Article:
Additionally, the magistrate made extensive specific findings that support the magistrate's ruling that Doe failed to provide proper parental care and support. As noted, Doe has an extensive history of criminal offenses, drug use, and addiction. Doe continued to use drugs even after she became aware of the pregnancy. From the time of the child's birth, two years before, the child had been in the custody of the Department and at no time had Doe provided parental control or care for the child and had not been involved in the child's medical treatments beyond receiving update reports. As the magistrate acknowledged, Doe's progress during her incarceration was promising—having completed drug programing, maintaining sobriety, and finding employment. However, Doe, at the time of trial, was still in custody and did not have the ability to house the child given Doe's restrictions at the re-entry facility and had only spent three to five visitation sessions with the child. Although Doe now asserts that she provided a winter hat to the child at the termination trial and other financial support directly to the foster parent on occasion, Doe has not cited any testimony or exhibit within the record that supports Doe's statements. Rather, the only evidence of Doe providing for the child was testimony showing that Doe provided a few puzzles and snacks at visitations with the child. Upon review, the magistrate properly considered all of these factors in its determination that Doe did not provide for the child. See Doe, 158 Idaho at 768, 351 P.3d at 1226 (holding that there was substantial and competent evidence to support a finding of neglect based on various factors, in addition to a father's incarceration).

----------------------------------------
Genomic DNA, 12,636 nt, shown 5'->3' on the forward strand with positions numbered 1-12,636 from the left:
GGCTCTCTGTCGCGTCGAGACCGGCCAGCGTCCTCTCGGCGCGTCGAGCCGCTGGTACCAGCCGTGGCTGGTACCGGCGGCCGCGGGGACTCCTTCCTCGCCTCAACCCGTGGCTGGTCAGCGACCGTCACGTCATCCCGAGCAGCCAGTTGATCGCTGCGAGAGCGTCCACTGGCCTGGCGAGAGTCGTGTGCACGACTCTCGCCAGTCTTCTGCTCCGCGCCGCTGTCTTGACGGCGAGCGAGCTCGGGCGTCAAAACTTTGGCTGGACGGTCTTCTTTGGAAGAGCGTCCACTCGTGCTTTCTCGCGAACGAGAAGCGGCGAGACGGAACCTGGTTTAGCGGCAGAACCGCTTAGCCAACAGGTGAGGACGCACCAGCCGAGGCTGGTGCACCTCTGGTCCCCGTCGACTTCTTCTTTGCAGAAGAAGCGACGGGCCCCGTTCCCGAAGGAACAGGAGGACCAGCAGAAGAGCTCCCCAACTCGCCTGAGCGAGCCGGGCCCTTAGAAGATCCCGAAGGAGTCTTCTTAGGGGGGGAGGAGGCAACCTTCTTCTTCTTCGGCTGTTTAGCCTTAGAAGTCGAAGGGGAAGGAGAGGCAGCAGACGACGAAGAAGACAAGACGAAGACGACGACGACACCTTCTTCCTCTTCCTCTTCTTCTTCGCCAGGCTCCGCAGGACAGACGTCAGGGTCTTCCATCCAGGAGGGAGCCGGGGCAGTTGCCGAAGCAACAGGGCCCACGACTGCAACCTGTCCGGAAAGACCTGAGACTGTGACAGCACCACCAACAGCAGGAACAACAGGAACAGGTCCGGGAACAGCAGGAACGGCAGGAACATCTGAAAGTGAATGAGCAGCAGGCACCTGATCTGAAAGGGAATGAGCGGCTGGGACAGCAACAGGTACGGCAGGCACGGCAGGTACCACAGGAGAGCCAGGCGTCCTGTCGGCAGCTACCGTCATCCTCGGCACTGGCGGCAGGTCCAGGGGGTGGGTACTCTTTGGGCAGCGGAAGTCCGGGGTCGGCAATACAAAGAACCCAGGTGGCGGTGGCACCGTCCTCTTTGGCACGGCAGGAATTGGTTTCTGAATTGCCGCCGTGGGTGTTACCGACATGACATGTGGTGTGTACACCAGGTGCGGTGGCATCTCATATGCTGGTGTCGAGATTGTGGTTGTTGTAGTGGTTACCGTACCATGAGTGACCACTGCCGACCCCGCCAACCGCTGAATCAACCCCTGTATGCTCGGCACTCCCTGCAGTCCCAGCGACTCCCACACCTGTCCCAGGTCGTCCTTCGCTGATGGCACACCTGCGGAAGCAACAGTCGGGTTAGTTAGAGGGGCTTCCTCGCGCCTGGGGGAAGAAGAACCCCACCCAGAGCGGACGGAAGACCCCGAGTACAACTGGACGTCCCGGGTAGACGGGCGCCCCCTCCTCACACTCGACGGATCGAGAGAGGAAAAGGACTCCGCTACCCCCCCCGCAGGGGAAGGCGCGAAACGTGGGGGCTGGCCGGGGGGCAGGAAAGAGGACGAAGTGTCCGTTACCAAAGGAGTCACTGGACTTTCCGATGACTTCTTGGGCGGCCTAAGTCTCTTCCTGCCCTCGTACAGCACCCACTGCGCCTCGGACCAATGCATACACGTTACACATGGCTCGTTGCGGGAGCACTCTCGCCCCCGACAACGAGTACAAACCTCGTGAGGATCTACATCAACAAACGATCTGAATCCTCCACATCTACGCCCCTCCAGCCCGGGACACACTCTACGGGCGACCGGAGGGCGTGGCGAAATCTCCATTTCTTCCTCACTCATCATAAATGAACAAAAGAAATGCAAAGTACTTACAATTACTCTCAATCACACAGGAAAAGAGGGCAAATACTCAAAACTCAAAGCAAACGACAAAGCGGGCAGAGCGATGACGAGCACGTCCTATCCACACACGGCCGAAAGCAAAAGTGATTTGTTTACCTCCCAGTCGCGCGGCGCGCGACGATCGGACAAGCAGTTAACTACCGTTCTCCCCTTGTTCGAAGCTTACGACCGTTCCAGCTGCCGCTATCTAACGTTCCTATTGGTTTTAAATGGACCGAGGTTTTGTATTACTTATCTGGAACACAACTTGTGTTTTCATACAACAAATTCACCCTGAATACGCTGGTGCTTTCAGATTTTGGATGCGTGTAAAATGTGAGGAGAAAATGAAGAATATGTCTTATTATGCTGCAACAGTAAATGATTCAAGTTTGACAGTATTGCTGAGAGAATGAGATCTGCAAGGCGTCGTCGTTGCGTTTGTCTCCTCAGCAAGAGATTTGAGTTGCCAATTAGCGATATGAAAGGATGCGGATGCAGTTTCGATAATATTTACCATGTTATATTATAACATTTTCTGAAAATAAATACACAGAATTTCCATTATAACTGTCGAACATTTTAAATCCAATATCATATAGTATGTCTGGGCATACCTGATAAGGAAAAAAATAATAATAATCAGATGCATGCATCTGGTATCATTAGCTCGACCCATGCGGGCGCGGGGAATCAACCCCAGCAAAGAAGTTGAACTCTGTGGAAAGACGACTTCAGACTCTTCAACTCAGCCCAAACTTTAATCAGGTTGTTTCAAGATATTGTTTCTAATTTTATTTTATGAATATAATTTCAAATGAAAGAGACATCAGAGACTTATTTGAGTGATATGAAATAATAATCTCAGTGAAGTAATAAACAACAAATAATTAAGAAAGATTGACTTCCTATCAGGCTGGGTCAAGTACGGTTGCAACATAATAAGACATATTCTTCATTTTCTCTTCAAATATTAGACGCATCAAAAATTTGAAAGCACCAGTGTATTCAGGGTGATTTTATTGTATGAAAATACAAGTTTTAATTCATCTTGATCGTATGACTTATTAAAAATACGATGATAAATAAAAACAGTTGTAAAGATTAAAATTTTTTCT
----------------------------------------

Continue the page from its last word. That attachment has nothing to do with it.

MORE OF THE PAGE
Doe has failed to show that the magistrate erred in finding that Doe had not provided for the child for purposes of I.C. § 16-1602(31). Accordingly, there is substantial and competent evidence to support the magistrate's finding that Doe had neglected the child.4
B. Best Interests of the Child